UW MBB: ‘Relentless’ routine: Happ sets the pace

BY MIKE LUCAS

UWBadgers.com Senior Writer

NEW YORK — It sounded like a concession speech from Wisconsin's Zak Showalter, one of the hardest working players in the Big Ten. But he was more than willing to concede that title to his sophomore teammate Ethan Happ.

"He plays his (bleep) off," Showalter said.

Many would use the word "relentless" to describe Showalter's approach to playing basketball, which is what Rutgers' coach Steve Pikiell was saying about Happ after the Badgers escaped with a 61-54 overtime win over the Scarlet Knights here Saturday at Madison Square Garden.

Showalter agreed with Pikiell on Happ, who scored 32 points in 36 minutes.

"It's so fun for me to be on the court with a guy like that," said Showalter, who's usually the recipient of praise for his work ethic. "I've kind of tried to be that guy that plays every possession as hard as I can. But to see him playing the way he is, which is exciting to see, I'm playing off him now."

Showalter then uttered something that resonated with anyone who saw the Badgers miss 25 of their first 30 shots while going the final 10:36 of the first half and the first 3:15 of the second half without scoring a basket; an ugly stretch where they couldn't throw it in the Hudson River.

"He (Happ) might not always start the best but he continues to do what we need him to do down the stretch," said Showalter, who could have easily applied that observation to the Badgers, who finally found their shooting range late in regulation (6-of-8 FGs) and overtime (5-of-6 FGs).

"We were saying, 'It's going to come, it's going to come.' It just took a lot longer than we wanted it to. I think we were frustrated for a lot of that game. I was frustrated. But you still have to stay positive and keep encouraging guys and you've got to pull it out."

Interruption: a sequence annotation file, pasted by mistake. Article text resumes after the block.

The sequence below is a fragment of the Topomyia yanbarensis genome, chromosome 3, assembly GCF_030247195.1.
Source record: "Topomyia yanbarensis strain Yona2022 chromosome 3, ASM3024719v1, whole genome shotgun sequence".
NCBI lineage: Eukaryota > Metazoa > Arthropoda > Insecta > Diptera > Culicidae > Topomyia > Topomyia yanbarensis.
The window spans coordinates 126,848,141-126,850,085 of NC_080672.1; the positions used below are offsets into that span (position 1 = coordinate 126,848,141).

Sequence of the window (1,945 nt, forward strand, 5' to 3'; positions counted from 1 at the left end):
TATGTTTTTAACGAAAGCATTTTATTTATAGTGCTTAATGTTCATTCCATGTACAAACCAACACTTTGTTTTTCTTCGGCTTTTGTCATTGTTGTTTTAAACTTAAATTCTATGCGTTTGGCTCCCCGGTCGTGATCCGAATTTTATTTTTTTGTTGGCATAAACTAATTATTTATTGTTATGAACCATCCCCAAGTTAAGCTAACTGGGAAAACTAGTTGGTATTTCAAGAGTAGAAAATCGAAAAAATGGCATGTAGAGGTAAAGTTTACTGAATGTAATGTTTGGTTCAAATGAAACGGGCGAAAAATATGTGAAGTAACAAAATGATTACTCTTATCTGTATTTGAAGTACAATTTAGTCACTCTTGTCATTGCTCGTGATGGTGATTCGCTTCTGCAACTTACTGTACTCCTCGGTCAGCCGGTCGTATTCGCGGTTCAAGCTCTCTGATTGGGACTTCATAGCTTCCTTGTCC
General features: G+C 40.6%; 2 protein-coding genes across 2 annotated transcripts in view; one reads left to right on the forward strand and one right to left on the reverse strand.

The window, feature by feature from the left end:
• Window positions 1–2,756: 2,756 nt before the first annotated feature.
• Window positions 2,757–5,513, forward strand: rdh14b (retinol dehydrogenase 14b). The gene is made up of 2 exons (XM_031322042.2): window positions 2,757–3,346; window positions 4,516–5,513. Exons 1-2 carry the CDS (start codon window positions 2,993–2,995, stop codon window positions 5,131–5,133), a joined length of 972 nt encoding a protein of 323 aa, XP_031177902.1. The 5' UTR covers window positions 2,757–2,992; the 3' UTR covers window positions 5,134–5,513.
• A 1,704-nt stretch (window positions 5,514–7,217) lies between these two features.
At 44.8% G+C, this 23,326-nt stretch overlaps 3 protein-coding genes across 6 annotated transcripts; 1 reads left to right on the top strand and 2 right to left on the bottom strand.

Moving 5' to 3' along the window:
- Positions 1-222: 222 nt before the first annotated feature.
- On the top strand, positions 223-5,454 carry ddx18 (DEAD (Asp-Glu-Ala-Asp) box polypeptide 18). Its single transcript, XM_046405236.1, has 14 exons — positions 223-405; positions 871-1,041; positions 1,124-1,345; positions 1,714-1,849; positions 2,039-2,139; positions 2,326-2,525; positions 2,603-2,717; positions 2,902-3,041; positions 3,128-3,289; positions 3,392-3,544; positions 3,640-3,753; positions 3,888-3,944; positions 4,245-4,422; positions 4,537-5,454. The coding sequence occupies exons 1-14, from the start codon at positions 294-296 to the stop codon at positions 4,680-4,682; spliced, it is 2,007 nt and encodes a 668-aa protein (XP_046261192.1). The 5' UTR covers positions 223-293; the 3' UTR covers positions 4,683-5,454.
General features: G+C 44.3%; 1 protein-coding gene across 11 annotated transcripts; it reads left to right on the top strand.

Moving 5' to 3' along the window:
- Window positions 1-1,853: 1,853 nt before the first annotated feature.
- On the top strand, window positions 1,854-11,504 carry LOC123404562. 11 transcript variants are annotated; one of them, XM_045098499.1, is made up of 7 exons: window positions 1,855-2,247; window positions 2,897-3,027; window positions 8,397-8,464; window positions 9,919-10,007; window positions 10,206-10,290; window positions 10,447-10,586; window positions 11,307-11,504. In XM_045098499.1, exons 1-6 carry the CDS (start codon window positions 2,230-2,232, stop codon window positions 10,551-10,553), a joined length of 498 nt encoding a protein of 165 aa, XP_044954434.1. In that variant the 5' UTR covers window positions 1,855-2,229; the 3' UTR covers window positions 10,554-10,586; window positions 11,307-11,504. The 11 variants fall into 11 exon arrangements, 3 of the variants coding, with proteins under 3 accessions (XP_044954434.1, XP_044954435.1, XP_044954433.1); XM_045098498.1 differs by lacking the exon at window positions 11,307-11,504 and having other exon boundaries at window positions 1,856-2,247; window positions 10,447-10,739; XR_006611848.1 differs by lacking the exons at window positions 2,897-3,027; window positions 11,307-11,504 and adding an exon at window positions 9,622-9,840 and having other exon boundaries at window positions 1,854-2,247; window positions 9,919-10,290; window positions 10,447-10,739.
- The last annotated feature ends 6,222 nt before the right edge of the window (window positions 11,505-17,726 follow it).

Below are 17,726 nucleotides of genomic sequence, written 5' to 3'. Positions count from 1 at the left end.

And that's what the Badgers did in the end, they found a way to pull it out, thanks to Happ, who was the best player on the World's Most Famous floor from start to finish. Happ unleashed a variety of spins moves that befuddled Rutgers' low post defenders, C.J. Gettys, Shaquille Doorson, et al.

"That's kind of like a staple of mine," Happ said of his spintastic repertoire of counters. "If they're going to play it a certain way than I'm going to keep going to it. On a night when you're not shooting well, you don't go away from something (that's working). So, I just kept going back to it."

Happ was nearly unstoppable with his back to the hoop. He was just as effective facing it and beating his man off the bounce. That was especially true on UW's final possession of regulation with Rutgers clinging to a 45-43 lead and the Badgers in-bounding under their own basket.

Bronson Koenig got the ball to Happ, who caught the pass over his right shoulder at the 3-point arc. Since Koenig and Happ were unable to execute a dribble handoff, Happ used the dribble to attack Gettys and get to the rim for the game-tying basket. Both players had four personal fouls.

"Once I caught it," said the 6-10 Happ, "I knew there was five or six seconds left, something like that (there were actually seven seconds left), I knew there was plenty of time for me to get to the hole. And once I did, I didn't want to rush myself, so I pump-faked (Gettys) and took my time."

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